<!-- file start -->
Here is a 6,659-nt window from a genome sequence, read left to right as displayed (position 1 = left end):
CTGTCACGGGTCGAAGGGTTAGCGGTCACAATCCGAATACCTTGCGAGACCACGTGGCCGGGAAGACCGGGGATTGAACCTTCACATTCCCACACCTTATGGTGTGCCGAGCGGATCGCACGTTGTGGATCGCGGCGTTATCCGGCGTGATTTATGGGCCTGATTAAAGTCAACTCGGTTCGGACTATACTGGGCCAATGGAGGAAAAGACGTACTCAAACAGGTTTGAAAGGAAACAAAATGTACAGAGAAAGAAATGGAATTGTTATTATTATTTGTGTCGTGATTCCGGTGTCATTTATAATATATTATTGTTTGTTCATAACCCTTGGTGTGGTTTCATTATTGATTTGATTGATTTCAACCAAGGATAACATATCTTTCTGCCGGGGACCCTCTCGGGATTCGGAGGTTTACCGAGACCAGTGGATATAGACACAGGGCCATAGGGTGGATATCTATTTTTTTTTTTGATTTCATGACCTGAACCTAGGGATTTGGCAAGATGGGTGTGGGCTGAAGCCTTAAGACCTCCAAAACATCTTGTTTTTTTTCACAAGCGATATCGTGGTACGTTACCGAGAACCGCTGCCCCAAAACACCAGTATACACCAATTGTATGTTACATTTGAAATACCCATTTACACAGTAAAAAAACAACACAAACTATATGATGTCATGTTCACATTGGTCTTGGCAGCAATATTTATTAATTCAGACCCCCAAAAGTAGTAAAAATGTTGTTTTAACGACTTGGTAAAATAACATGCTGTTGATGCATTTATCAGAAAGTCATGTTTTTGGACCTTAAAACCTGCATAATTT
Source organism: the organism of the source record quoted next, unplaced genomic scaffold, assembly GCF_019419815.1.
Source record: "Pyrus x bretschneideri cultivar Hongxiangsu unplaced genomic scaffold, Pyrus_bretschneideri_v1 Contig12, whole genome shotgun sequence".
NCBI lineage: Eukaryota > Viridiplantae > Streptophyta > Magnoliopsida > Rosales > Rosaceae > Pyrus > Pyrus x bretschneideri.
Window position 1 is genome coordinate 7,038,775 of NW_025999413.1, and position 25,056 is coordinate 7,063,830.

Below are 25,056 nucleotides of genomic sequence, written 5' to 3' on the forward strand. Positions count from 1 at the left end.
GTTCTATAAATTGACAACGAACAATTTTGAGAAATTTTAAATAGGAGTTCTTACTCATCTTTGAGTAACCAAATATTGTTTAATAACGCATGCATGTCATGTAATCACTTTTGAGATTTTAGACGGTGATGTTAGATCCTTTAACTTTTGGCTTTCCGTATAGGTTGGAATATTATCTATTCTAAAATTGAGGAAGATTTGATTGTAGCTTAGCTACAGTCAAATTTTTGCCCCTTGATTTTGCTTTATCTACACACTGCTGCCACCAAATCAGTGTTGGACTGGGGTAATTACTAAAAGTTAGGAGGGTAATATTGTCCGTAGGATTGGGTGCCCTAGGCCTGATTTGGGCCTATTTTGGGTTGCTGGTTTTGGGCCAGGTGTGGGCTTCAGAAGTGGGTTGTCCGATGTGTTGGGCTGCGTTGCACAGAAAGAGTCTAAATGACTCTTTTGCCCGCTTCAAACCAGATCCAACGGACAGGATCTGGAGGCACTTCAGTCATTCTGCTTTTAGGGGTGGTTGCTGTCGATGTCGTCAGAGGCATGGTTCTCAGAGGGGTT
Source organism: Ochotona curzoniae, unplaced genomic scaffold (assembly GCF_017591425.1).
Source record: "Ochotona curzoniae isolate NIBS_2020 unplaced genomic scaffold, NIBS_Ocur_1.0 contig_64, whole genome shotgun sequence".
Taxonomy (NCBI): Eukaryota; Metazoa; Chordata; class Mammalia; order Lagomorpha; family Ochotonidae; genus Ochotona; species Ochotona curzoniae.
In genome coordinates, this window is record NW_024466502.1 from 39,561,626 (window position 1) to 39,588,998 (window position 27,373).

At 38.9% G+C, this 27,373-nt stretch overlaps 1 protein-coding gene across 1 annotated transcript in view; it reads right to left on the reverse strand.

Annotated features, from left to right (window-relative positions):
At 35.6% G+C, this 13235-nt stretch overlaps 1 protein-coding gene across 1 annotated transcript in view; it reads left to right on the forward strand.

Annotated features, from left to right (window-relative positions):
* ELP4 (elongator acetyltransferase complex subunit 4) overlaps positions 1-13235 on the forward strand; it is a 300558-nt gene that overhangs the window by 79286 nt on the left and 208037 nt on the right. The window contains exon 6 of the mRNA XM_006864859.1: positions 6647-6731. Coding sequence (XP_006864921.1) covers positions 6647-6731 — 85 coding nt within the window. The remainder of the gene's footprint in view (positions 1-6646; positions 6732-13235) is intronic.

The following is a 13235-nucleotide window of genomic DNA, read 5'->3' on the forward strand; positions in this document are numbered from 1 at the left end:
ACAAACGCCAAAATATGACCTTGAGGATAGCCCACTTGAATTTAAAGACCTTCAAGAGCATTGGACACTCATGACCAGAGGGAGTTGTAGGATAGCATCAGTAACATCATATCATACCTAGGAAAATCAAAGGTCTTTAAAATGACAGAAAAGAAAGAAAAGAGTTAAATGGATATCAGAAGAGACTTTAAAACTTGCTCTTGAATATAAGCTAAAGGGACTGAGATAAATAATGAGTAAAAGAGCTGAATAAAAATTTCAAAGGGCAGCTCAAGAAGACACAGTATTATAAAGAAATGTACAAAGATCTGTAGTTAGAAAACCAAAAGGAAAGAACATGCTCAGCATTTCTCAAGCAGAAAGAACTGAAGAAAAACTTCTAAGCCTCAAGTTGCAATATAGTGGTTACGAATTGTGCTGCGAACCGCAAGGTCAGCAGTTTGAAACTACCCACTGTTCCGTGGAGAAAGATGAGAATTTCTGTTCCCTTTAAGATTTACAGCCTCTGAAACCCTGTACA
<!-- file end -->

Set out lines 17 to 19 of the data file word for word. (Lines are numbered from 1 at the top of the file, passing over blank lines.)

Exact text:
* ELP4 (elongator acetyltransferase complex subunit 4) overlaps positions 1-13235 on the forward strand; it is a 300558-nt gene that overhangs the window by 79286 nt on the left and 208037 nt on the right. The window contains exon 6 of the mRNA XM_006864859.1: positions 6647-6731. Coding sequence (XP_006864921.1) covers positions 6647-6731 — 85 coding nt within the window. The remainder of the gene's footprint in view (positions 1-6646; positions 6732-13235) is intronic.

The following is a 13235-nucleotide window of genomic DNA, read 5'->3' on the forward strand; positions in this document are numbered from 1 at the left end:
ACAAACGCCAAAATATGACCTTGAGGATAGCCCACTTGAATTTAAAGACCTTCAAGAGCATTGGACACTCATGACCAGAGGGAGTTGTAGGATAGCATCAGTAACATCATATCATACCTAGGAAAATCAAAGGTCTTTAAAATGACAGAAAAGAAAGAAAAGAGTTAAATGGATATCAGAAGAGACTTTAAAACTTGCTCTTGAATATAAGCTAAAGGGACTGAGATAAATAATGAGTAAAAGAGCTGAATAAAAATTTCAAAGGGCAGCTCAAGAAGACACAGTATTATAAAGAAATGTACAAAGATCTGTAGTTAGAAAACCAAAAGGAAAGAACATGCTCAGCATTTCTCAAGCAGAAAGAACTGAAGAAAAACTTCTAAGCCTCAAGTTGCAATATAGTGGTTACGAATTGTGCTGCGAACCGCAAGGTCAGCAGTTTGAAACTACCCACTGTTCCGTGGAGAAAGATGAGAATTTCTGTTCCCTTTAAGATTTACAGCCTCTGAAACCCTGTACA